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Scientists record steam emission from Mayon’s summit to asses lava activity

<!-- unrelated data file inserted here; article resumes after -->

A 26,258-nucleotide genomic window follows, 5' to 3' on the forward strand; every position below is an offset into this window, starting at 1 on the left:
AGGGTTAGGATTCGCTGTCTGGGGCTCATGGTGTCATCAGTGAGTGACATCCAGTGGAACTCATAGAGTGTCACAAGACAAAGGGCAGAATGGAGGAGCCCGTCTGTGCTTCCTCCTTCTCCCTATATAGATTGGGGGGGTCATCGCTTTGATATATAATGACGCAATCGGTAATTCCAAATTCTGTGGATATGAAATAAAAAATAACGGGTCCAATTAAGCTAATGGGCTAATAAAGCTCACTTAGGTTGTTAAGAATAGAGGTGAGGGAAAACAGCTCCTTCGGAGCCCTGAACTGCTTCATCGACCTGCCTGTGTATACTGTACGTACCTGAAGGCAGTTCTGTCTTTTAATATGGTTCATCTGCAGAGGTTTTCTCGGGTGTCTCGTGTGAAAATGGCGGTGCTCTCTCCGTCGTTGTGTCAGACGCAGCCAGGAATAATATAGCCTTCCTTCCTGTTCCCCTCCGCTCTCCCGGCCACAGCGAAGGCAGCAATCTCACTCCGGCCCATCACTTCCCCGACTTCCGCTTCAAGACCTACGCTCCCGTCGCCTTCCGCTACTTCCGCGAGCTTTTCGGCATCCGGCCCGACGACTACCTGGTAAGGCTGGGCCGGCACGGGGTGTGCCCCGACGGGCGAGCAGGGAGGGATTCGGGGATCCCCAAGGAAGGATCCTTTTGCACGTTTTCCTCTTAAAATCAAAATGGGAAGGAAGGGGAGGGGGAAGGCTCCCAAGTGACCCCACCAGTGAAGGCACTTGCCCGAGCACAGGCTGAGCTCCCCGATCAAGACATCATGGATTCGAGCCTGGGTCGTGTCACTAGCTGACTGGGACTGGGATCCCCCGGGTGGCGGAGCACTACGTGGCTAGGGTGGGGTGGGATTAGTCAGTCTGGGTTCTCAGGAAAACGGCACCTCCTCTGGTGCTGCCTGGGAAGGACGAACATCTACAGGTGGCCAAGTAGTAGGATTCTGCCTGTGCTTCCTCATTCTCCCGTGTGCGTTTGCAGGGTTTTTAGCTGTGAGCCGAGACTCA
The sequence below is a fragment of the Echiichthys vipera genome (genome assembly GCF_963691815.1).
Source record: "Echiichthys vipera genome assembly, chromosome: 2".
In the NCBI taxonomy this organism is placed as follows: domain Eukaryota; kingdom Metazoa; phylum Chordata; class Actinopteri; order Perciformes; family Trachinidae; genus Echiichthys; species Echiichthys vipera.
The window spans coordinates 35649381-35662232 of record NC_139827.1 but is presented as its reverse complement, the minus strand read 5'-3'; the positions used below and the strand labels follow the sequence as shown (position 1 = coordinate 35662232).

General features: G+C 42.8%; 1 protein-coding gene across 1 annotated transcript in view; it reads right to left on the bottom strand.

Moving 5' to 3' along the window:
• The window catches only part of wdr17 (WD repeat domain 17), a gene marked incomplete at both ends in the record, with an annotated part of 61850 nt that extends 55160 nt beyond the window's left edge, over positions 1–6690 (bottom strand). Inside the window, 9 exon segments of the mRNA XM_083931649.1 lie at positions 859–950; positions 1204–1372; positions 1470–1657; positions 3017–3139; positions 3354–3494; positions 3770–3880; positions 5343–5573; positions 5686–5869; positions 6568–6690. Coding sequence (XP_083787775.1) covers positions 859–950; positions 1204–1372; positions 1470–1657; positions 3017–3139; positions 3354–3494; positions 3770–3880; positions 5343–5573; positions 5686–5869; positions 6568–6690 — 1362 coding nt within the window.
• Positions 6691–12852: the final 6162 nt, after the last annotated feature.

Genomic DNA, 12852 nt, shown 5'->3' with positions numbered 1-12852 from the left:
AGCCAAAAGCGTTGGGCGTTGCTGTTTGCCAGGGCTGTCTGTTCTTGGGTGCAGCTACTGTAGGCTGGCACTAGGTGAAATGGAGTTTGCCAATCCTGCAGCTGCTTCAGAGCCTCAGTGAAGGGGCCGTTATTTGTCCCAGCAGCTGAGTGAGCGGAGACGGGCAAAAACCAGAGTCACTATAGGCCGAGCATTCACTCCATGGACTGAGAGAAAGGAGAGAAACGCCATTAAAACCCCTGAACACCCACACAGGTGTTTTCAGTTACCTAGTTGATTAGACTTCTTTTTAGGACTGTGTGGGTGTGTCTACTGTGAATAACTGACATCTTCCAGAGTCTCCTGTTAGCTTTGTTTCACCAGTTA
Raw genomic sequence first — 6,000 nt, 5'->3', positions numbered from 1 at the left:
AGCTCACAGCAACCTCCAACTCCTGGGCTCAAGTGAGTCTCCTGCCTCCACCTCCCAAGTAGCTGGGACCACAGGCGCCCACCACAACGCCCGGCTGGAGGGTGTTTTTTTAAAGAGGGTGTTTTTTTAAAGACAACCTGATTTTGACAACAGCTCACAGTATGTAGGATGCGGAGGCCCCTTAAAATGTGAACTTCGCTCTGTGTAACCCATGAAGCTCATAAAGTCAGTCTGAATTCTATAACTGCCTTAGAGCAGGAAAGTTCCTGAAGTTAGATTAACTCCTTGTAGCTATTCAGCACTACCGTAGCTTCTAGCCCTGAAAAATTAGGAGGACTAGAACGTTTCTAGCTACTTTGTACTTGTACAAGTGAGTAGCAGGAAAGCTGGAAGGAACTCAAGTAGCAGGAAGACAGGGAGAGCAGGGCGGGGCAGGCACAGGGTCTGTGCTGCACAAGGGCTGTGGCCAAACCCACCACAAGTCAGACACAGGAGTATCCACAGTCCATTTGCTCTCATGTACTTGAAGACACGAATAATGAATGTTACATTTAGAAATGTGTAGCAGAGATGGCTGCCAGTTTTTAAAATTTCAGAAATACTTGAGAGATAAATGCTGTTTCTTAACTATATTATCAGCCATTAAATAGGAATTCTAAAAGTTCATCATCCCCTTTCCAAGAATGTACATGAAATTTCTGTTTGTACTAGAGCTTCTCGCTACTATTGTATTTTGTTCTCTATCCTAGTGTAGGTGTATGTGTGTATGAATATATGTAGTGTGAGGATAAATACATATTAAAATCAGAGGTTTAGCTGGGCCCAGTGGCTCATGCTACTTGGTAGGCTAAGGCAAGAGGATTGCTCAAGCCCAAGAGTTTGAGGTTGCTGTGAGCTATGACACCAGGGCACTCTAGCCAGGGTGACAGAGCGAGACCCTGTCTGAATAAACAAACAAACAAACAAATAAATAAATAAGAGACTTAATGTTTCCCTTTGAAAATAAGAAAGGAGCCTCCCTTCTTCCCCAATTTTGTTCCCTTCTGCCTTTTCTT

By Jorge Hallare LEGAZPI CITY --- An aerial survey over Mount Mayon was conducted Friday morning last week by a group of scientists from the Philippine Institute of Volcanology and Seismology (Phivolcs), Earth Observatory of Singapore, and some civil defense officials to gather steam emission directly from the volcano’s summit and record its volcanic activity in “real time.” Eduardo Laguerta, resident volcanologist of Phivolcs-Legazpi, said the group that included five chemists led by Dr. Regan Rebadoria collected steam emissions near the summit for “real time monitoring” of the situation inside the volcano. He said they will compare the real-time data with the recorded data gathered through the so-called remote monitoring that uses Phivolcs’ instruments installed at its observatory stations in Barangay Masarawag in the town of Guinobatan and in Malilipot town, both in Albay. According to Laguerta, they sometimes find difficulty gathering sulfur dioxide or SO2 emissions because of unfavorable weather condition that tends to provide inaccurate data. “This is why we gather plumes from the summit itself (when the weather is fine),” he said. Laguerta added the volume of gas gathered from the volcano is very important for a “complete” record of the observed parameters of Mayon’s activity. He said another reason for the real-time monitoring is to get a picture of what’s inside the lava dome when viewed from the summit. Laguerta said they need to get data on the volume of materials that remained inside since the volcano’s 2014 phreatic (or steam-driven) explosions. “The power inside the volcano is ascertained by the depth of magma underneath which also causes the swelling or inflation of the mountain,” he said. He added that the data they had gathered during their “precise leveling” at Mount Mayon in January showed a “slight inflation” that was added to the “inflation recorded” during the explosion of Mayon years ago. “Even if physically Mayon is quiet we do not really know what is happening underneath her,” said Laguerta. He said the present study and observations are significant as they are wary of the ensuing danger should there be a sudden phreatic explosion, especially now that it is summer. Laguerta said the slightest explosion of ash puffs is already extremely dangerous, especially at the volcano’s rim. He explained that even if the surface of the lava dome is hardened there is steaming liquid underneath that could pose a lot of danger when sudden phreatic explosions occur. Laguerta said when this happens “the 45-degree slope of the mountain could trigger an avalanche of pyroclastic materials,” referring to the cloud of ash and lava fragments carried through air and vapor during volcanic eruptions. He said geologists from Phivolcs-Manila again plan to conduct a “precise leveling” around Mayon volcano on the first week of the second quarter to get the latest data of the inflation of Mayon. Laguerta said they would compare it with the result of the SO2 emissions gathered during the aerial survey conducted Friday last week. He added that whatever result they would get they will present it to the Albay Public Safety and Emergency Management Office, which is in charge of disaster risk reduction and mitigation efforts in the province, and to members of the media.

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